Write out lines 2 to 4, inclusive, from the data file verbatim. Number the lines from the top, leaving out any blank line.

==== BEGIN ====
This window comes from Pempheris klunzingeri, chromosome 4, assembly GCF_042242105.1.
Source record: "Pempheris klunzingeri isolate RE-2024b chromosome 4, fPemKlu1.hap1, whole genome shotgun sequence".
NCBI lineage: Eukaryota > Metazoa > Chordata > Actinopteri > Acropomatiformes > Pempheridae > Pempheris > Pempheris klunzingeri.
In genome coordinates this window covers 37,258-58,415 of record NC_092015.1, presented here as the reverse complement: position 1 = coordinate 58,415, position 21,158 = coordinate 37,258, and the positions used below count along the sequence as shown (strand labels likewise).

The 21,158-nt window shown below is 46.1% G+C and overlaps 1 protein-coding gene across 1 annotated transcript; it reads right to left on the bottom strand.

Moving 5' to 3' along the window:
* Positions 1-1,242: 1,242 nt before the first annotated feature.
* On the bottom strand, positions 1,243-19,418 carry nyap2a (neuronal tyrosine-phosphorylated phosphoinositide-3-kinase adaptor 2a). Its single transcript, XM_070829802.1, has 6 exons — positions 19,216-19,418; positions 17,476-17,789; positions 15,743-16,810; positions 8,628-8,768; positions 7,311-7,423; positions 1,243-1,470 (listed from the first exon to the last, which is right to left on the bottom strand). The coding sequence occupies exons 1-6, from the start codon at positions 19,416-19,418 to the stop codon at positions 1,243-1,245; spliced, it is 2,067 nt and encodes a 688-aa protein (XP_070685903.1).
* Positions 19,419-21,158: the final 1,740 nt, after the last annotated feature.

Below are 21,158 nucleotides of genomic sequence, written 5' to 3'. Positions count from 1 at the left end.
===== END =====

Source record: "Pempheris klunzingeri isolate RE-2024b chromosome 4, fPemKlu1.hap1, whole genome shotgun sequence".
NCBI lineage: Eukaryota > Metazoa > Chordata > Actinopteri > Acropomatiformes > Pempheridae > Pempheris > Pempheris klunzingeri.
In genome coordinates this window covers 37,258-58,415 of record NC_092015.1, presented here as the reverse complement: position 1 = coordinate 58,415, position 21,158 = coordinate 37,258, and the positions used below count along the sequence as shown (strand labels likewise).